Richard Louv is back, and this time, he’s telling us that not only should children be spending more time in the woods, but that his advice goes for plugged-in adults too. That means you, reading this post on your laptop, and for me as well, writing inside on a beautiful spring day in Vermont. The bestselling author of 2005’s Last Child in the Woods has written The Nature Principle: Human Restoration and the End of Nature-Deficit Disorder, which will be in bookstores on May 10th. Like his previous book, The Nature Principle is likely to make a big splash in the media, and in our collective consciousness, as Louv argues that the success of future generations will belong not to people who focus solely on technology and the digital world, nor to those who eschew the progress made by technological advances and improvements, but to those who Louv would claim, have a “hybrid mind,” able to enjoy and harness the powers of both worlds.
When Louv coined the term Nature-Deficit Disorder, he started a movement, praised by parents, educators, mental and physical health professionals, to get children back outdoors. The advent of screen time, parental fear for children’s safety outdoors, and reduced access to outdoor spaces has meant a decline in amount of time that children are spending in natural settings. Louv and others argue that there is a case to be made for the decline in children’s time spent outdoors being one factor in the increased diagnoses of attention disorders, depression and obesity in grade school children. Louv’s book offers suggestions for ways to encourage healthy outdoor activity, not only in rural settings, but for children growing up in urban and suburban areas as well.
In 2011 Louv writes about more than simply getting your kids off the couch and into the backyard, but about how the demands of our 24/7 world, and electronically structured lives need to be offset with the healing and soothing balm of time spent outdoors. In the June issue of Outside magazine, in an article titled Get Your Mind Dirty, Louv references the recent field of study called “Interruption Science,” concerned with the detrimental effects of the constant assault of electronic interruptions on our mental well-being. Even when adults or children put away the smart phone or MP3 player, we can’t avoid the video playing in the back of the New York City taxi, the PA promotions in the supermarket aisle or the blare of CNN overhead while waiting for a departing flight in any airport. Our senses are under assault all the time, and although the long-term effects are unknown, it goes without saying that taking a breather, from a walk in a local park, to a wilderness adventure far from home, take the edge off of all those interruptions.
The Aloha Foundation clearly makes it easy to offer your child a holiday from our chaotic 24/7 world. Whether as a day camper at Horizons, or a residential camper at Aloha, Hive or Lanakila, children have been “unplugging” during summers in Fairlee, VT for over one hundred years. Long before directors had to cope with policies about cell phones or Game Boys, parents knew that a summer spent living at camp provided benefits that were intangible, related to the confidence built during a summer of challenges, skill-building and simple day-dreaming.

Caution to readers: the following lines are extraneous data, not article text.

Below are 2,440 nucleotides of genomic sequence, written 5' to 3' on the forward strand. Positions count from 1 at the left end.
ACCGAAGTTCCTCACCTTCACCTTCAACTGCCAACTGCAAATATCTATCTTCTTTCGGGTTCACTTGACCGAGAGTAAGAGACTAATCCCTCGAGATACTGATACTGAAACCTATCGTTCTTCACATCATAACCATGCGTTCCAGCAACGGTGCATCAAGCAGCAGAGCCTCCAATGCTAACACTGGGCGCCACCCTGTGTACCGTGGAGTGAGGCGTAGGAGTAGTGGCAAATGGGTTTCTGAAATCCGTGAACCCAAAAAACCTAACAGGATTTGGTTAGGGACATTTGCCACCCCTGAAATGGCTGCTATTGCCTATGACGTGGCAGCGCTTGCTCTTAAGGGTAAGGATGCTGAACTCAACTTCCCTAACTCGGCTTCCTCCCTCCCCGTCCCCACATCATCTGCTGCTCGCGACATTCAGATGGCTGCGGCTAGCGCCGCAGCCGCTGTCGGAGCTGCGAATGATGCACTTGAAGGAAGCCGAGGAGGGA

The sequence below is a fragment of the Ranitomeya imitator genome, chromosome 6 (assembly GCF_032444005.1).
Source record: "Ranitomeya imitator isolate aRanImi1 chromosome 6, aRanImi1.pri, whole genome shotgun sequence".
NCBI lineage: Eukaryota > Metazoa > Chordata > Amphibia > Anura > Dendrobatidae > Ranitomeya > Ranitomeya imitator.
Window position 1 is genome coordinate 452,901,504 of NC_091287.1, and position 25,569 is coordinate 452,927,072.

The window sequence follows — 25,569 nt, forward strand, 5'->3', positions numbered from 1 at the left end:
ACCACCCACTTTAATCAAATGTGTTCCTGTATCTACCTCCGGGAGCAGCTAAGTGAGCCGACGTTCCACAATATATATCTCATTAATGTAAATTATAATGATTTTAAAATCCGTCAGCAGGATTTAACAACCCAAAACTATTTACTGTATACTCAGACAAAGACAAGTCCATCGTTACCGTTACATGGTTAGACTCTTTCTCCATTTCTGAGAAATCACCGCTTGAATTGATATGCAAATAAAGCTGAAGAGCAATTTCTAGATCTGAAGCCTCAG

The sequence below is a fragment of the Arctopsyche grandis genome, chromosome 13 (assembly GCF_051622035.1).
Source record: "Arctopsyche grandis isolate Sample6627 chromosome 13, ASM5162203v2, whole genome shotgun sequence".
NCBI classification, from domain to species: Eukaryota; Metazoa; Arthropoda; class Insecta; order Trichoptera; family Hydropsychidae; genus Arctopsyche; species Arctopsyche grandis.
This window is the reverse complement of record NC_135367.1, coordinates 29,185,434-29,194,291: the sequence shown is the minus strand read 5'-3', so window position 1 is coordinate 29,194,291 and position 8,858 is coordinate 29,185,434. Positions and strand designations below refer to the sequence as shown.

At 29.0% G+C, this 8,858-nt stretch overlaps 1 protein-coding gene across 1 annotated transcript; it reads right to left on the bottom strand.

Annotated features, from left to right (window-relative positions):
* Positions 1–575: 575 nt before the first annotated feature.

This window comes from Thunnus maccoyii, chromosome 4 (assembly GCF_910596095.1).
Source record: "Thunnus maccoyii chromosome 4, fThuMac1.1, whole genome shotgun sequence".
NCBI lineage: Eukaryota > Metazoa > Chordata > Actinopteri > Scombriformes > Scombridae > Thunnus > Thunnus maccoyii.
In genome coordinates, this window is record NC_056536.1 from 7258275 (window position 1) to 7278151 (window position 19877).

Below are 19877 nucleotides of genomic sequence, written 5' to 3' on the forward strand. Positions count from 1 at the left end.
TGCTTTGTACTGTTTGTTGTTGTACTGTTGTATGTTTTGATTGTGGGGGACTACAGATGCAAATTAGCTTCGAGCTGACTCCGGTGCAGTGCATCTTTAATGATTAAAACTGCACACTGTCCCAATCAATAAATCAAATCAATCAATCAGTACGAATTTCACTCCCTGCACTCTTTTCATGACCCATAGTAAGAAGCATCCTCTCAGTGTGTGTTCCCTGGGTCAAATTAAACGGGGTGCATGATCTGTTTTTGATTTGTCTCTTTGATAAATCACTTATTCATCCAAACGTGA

Children aren’t the only ones who can find a natural respite in Fairlee though. After years of hearing parents say, “I wish I could go to camp too,” on Opening Day of camp, The Aloha Foundation opened Ohana Family Camp, where campers of all ages could spend a week reconnecting with their families in a simple, natural setting. Although not forbidden, the clutter of phones, laptops, electronic games and gadgets are discouraged in the common spaces, promoting time for authentic communication. Hulbert Outdoor Center also offers adults ways to get outside, whether with their families at a summer or winter family camp, or, on a gentle canoe paddle to enjoy fall foliage.
Sometimes we all need to be given advice that is actually common sense. Richard Louv’s newest book will very likely end up on the New York Times bestseller list in the months to come, and for good reason. There will be fascinating research and conclusions that will be fodder for many a conversation between educators and parents, as well as between early adopter techies and luddites alike! But like modern science telling us that your grandmother’s chicken soup really does help you get better when you’re sick, The Aloha Camps seem to have instinctively known for more than a century, that time spent playing and working together in a simple, natural setting, is good for everyone.
Laura Gillespie is the Communications & Alumni Relations Manager at The Aloha Foundation, as well as an alumna of Aloha Hive and Aloha Camp, and has been a Horizons and Lanakila parent.